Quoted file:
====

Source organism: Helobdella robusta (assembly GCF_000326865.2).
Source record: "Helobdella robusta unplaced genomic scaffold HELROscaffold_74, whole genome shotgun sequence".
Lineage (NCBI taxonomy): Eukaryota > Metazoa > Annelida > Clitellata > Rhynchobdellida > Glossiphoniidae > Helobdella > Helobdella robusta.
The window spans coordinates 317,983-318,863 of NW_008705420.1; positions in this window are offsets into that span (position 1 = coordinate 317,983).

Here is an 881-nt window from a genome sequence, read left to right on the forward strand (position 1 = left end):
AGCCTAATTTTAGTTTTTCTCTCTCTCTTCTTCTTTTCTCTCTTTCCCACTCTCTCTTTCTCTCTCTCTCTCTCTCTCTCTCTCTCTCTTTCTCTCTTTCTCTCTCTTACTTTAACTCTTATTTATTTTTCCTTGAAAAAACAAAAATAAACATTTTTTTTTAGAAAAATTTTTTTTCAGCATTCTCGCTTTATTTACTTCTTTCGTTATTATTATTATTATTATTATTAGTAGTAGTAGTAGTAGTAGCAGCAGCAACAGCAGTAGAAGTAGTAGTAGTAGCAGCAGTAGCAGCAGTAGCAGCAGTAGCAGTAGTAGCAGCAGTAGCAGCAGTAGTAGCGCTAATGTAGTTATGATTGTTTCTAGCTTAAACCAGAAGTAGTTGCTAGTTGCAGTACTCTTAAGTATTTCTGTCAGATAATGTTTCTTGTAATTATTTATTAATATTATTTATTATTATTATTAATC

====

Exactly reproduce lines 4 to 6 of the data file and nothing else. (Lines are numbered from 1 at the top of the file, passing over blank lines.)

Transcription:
The window spans coordinates 317,983-318,863 of NW_008705420.1; positions in this window are offsets into that span (position 1 = coordinate 317,983).

Here is an 881-nt window from a genome sequence, read left to right on the forward strand (position 1 = left end):
AGCCTAATTTTAGTTTTTCTCTCTCTCTTCTTCTTTTCTCTCTTTCCCACTCTCTCTTTCTCTCTCTCTCTCTCTCTCTCTCTCTCTCTTTCTCTCTTTCTCTCTCTTACTTTAACTCTTATTTATTTTTCCTTGAAAAAACAAAAATAAACATTTTTTTTTAGAAAAATTTTTTTTCAGCATTCTCGCTTTATTTACTTCTTTCGTTATTATTATTATTATTATTATTAGTAGTAGTAGTAGTAGTAGCAGCAGCAACAGCAGTAGAAGTAGTAGTAGTAGCAGCAGTAGCAGCAGTAGCAGCAGTAGCAGTAGTAGCAGCAGTAGCAGCAGTAGTAGCGCTAATGTAGTTATGATTGTTTCTAGCTTAAACCAGAAGTAGTTGCTAGTTGCAGTACTCTTAAGTATTTCTGTCAGATAATGTTTCTTGTAATTATTTATTAATATTATTTATTATTATTATTAATC